Ubuntu developer Canonical is set to release the latest build of its Linux distribution, Ubuntu 13.10, bundled with the upcoming Havana release of the OpenStack framework for building infrastructure as a service (IaaS) cloud computing environments.
Due to be released on 17 October, Ubuntu 13.10 (codenamed Saucy Salamander) is the latest build of Canonical's popular Linux distribution, and the second to integrate the OpenStack code after the 13.04 release earlier this year. Users will be able to download from the Ubuntu website.
New features are rather thin on the ground for this release, as Canonical and the Ubuntu developer community focus on quality improvements as they work towards the next Long Term Support (LTS) release of Ubuntu, version 14.04 due next April.
One exception to this is right in the core of the platform, with Ubuntu 13.10 now shipping with an updated Linux kernel, version 3.11.
For customers looking to build a cloud using Ubuntu Server, the most significant changes are therefore in the new OpenStack Havana, also due for release on October 17. Havana will also be available to customers on Ubuntu 12.04 LTS.
Mark Baker, product manager at Canonical, told V3 that both Ubuntu and OpenStack are on six-monthly release cycles, and Canonical has synchronised its schedule with that OpenStack so that new versions of its Linux build can come out with the latest cloud enhancements.
The key changes in OpenStack Havana concern the metering module codenamed Ceilometer, and the cloud orchestration module codenamed Heat. Both were "incubated" in the previous Grizzly release, but have been promoted to core modules in Havana.
Ceilometer provides monitoring and data gathering to support billing of customers in a public cloud scenario, or apportioning costs to individual departments and users in a private cloud, Baker said.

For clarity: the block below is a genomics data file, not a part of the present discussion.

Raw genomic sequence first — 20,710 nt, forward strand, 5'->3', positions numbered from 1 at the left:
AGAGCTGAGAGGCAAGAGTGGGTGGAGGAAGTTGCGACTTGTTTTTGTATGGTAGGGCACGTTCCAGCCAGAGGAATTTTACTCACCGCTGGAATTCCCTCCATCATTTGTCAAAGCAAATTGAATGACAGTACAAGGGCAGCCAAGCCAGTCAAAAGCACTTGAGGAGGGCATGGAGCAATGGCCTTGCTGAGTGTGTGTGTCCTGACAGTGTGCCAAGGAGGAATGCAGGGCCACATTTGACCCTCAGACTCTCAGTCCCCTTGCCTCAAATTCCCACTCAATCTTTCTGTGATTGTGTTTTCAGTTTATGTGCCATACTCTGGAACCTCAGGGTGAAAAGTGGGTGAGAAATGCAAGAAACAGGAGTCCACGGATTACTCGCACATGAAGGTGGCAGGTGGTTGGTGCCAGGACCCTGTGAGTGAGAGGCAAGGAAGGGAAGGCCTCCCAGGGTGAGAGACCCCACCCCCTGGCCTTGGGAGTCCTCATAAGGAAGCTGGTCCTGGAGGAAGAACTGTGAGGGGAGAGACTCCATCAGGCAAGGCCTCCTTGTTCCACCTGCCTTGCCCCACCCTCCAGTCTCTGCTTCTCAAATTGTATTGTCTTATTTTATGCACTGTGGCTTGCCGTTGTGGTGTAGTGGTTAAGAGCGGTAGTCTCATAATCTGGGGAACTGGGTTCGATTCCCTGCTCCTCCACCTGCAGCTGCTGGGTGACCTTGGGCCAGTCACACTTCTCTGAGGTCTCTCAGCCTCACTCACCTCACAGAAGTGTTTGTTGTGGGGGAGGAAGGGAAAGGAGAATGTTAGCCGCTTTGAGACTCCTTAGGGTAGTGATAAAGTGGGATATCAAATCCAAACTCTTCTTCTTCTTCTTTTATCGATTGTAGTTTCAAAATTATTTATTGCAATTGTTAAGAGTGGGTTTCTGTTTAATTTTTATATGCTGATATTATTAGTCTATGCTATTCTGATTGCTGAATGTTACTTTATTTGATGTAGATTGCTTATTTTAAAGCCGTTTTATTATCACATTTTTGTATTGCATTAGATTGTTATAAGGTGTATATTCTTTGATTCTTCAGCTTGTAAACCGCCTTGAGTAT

Heat, meanwhile, is an orchestration layer designed to allow users to provision specific applications and services. It uses Amazon's AWS CloudFormation template format in conjunction with OpenStack application programming interface (API) calls to create resources such as virtual machines and configure them as required.
Other changes in Havana include load balancing support in the OpenStack Networking module, and greater interoperability with VMware's hypervisor, according to Baker.
This extends support to more sophisticated functions such as vMotion to move virtual machines around, and virtual machines running on ESXi can now make use of OpenStack's Cinder block storage layer.
"A lot of enterprises have big VMware estates and they are looking at how to connect these two pieces," Baker said.
Another improvement is in Ubuntu's Metal-as-a-Service (MaaS) tool for provisioning bare metal servers, which can reduce wait time for a fully operational server from 10 or 11 minutes to 2 or 3, Baker claimed.
Ubuntu's Juju tool can also now manage LXC Linux containers, an OS-level virtualisation technology that enables more workloads to run on a single machine than full virtualisation, potentially reducing cost for service providers, the firm said.
Juju also now supports bundles, which enables a user to automate deployment of an entire stack without the need for scripting, and export that bundle to share with other admins, according to Baker.
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